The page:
Major new study: Getting blood pressure below 120 saves lives – and increases risks

A new just-released study may transform the medical treatment of high blood pressure.

High blood pressure is super common in the modern world – about a third of the adult US population have it, and another third have borderline high blood pressure. Only one third of the adult population have “normal” pressure (under 120/80). High blood pressure increases the risk of diseases like heart disease and stroke.

The most common treatment by far – and the only treatment that doctors have time for during a 10-minute consultation – is drugs. It’s not uncommon for people with high blood pressure to get one, two, four or even more drugs to take daily for controlling their blood pressure.

The question has been how aggressively to treat high blood pressure in people at risk of complications from it. Earlier studies has only proved a benefit from lowering blood pressure to below 140 systolic pressure. Studies targeting lower goals have been small and inconclusive.

This new big study – funded by the National Institute of Health and other government organizations (not the pharma industry) – compared a goal of below 120 to a goal of below 140. The results were so clear that the study was stopped in advance after 3.2 years.

The good news

Risk of premature death during the study dropped by about 1.2 percent in absolute numbers in the intensively treated group. In other words participants had a 1.2 percent greater chance of not dying during the study, due to taking more blood pressure lowering drugs. This is actually quite impressive. The risk of cardiovascular problems also dropped significantly.

The bad news

Lowering blood pressure this much required on average 3 drugs to be taken daily. Quite a few patients needed 4 or more drugs. All these drugs come with the risk of side effects.

Unfortunately the risk of serious side effects also increased – like the risk of ending up in the ER due to fainting from low blood pressure (risk up by 1.1 percent in absolute numbers) or having your kidneys damaged or totally give up on you (risk up by 1.3 percent).

The bottom line

Yes, it’s good for cardiovascular health to have a normal blood pressure. But aggressively lowering it with drugs always comes with side effects. These are not just about the serious things that makes you end up in the hospital. The more minor side effects are much more common. Feeling tired, lacking energy, gaining weight from beta-blockers, etc.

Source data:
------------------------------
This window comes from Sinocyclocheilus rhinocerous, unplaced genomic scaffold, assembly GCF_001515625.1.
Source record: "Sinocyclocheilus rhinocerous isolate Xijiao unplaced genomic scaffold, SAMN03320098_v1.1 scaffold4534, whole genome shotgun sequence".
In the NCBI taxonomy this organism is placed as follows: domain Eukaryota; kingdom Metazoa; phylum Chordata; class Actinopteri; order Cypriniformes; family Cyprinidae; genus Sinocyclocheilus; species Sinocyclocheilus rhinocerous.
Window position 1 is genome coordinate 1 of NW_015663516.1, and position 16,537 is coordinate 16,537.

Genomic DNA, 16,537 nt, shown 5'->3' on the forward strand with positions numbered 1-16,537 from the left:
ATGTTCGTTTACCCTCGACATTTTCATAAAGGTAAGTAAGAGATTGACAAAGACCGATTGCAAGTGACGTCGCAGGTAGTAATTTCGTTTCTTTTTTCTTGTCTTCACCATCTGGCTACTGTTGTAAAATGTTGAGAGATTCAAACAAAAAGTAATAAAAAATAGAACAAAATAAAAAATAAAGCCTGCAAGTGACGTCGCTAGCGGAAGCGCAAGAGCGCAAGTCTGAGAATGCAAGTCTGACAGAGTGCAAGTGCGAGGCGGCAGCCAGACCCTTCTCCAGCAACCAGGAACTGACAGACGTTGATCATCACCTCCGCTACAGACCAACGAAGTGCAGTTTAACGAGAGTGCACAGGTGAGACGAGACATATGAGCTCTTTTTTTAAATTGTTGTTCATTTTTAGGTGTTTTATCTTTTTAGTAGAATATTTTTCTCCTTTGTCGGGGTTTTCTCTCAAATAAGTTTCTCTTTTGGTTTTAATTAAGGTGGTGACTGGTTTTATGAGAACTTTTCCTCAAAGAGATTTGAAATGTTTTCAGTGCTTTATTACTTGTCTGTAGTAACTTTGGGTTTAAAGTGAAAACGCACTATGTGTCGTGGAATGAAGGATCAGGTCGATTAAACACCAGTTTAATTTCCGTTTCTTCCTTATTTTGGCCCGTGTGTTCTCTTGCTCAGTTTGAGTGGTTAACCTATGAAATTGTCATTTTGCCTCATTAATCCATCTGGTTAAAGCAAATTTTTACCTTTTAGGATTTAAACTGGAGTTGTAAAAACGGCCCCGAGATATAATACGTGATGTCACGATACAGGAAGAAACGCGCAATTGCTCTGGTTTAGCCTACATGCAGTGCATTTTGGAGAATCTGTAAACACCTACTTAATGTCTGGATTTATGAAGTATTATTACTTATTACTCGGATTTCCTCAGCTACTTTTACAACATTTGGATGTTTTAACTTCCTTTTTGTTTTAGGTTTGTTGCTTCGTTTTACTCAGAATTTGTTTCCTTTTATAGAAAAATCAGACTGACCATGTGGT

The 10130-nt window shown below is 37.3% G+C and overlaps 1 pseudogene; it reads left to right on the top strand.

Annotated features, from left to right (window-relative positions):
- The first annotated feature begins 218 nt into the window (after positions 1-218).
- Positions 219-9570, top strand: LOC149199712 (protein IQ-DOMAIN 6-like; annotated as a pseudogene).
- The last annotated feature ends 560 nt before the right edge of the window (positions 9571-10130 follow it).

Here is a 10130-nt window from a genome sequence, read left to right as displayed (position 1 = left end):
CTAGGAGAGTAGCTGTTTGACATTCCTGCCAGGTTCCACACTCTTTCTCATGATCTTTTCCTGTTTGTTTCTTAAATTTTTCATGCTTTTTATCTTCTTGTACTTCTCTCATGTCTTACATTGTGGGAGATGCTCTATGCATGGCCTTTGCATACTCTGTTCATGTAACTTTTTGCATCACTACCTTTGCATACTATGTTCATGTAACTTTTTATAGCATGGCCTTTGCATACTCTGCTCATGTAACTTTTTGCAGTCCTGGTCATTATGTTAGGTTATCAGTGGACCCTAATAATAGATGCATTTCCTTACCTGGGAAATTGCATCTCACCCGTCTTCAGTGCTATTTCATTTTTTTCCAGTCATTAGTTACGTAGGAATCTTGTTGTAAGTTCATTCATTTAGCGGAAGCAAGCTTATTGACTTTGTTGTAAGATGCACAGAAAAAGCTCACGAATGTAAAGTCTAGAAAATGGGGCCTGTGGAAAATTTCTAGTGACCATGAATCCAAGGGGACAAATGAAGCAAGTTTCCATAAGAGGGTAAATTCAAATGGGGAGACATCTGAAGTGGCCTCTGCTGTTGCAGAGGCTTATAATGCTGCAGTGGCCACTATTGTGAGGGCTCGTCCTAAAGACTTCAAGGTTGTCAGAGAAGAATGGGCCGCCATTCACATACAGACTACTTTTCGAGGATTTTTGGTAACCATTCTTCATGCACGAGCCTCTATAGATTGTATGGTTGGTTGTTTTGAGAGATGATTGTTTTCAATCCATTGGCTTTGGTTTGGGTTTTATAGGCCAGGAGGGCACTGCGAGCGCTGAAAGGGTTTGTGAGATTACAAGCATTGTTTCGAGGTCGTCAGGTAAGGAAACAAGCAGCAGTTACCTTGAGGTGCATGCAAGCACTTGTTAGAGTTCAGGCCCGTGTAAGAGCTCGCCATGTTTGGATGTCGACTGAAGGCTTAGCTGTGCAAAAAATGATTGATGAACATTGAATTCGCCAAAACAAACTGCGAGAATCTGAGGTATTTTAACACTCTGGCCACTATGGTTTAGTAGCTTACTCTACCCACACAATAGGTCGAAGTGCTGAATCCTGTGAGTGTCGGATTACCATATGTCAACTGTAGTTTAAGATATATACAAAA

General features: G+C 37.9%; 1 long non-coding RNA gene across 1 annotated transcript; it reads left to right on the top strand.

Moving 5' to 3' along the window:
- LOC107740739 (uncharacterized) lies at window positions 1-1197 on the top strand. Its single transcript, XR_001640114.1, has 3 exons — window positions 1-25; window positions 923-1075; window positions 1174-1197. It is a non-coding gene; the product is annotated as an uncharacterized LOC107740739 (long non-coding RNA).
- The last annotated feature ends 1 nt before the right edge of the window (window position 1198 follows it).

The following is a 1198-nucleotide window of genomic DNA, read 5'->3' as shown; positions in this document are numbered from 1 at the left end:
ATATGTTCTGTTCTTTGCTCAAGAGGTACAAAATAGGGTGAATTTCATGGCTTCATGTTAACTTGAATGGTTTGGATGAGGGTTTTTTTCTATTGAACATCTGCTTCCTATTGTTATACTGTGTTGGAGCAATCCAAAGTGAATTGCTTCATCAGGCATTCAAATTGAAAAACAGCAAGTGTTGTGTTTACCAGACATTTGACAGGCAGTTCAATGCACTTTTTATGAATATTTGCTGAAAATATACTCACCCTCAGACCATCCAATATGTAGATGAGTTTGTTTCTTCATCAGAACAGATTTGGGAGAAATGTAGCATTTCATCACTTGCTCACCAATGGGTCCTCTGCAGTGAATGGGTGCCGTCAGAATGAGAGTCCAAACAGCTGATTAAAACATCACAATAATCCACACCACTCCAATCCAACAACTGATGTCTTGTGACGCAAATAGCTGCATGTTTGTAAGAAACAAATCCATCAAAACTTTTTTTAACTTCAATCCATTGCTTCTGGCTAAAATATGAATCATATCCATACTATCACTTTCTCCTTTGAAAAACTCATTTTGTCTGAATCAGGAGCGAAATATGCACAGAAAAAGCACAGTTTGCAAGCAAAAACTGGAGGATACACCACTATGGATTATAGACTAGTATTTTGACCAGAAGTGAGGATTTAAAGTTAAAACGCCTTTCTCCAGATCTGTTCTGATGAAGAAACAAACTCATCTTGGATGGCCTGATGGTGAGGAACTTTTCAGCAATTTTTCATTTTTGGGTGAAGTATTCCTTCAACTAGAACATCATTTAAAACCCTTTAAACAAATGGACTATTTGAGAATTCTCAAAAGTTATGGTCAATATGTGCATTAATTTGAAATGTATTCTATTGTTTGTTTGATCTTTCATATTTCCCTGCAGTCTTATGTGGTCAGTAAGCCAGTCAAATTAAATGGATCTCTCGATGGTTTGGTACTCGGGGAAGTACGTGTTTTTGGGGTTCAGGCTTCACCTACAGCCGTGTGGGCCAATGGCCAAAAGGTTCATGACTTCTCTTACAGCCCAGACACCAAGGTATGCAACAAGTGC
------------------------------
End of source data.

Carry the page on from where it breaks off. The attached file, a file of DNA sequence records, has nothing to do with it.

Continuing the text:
The really good news is that you can improve your blood pressure without 3, 4 or more daily drugs. And without any of the side effects. Here’s how:

How to Normalize Your Blood Pressure


  1. smc
    "In other words participants had a 1.2 percent chance of not dying during the study,..."

    This sounds like a very dangerous study. The wording is a little confusing. Do you mean a 1.2 percent greater chance of not dying? Or that your chance of dying was reduced by 1.2 percent?

    Reply: #2
  2. Dr. Andreas Eenfeldt, MD Team Diet Doctor
    Very true. I changed to "greater" chance.
  3. BobM
    So, if 1/3 of the people have "normal" blood pressure, how is that a definition of "normal"? Isn't normal supposed to be defined by that point at which 50% of the population has blood pressure below and 50% has blood pressure above that point? This is the problem with all of these values, they all keep decreasing until most people are considered to be "sick" based on the standards.

    Also, "high" blood pressure is associated with a risk of heart disease and stroke. That does not mean high blood pressure causes heart disease and stroke. Personally, I believe insulin resistance causes high blood pressure and high blood pressure is simply a marker for the underlying condition of insulin resistance, which actually causes heart disease. Guess what causes insulin resistance in my theory? Excessive carbohydrate intake.

    Reply: #4
  4. Dr. Andreas Eenfeldt, MD Team Diet Doctor
    Actually 2/3 of the population can be "abnormal" because our environment is not normal. Looking at populations not living in a "modern" environment they're usually below 120/80 their entire lives. Excessive carb intake/metabolic syndrome could be the main driver of hypertension.
  5. Martha
    All I have to say is 5 years ago, before LCHF: 140/90
    Within 4 months of LCHF & ever since: 110/70.

    What else does anyone need to know? ;)

    Replies: #11, #13
  6. palo
    There was a time that normal systolic blood pressure was 100 plus your age.

    Big Pharma hires a bunch of corrupt doctors that, like trained seals, declare everybody should have 120/80 bp and all of a sudden you have billions of sick people in the world and more billions of $ revenues for Big Pharma.

    What great business acumen!

    Reply: #7
  7. Dr. Andreas Eenfeldt, MD Team Diet Doctor
    Except this study was not funded by Big Pharma, and just about all the blood pressure lowering drug are available as generics, very cheaply.

    Plus in societies not eating tons of refined carbs people do not get hypertension as they age. They stay at a normal level, like young people.

    Replies: #10, #17
  8. Tor H
    Why does the body feel the need to increase blood pressure, and why should one work against it by lowering it with drugs?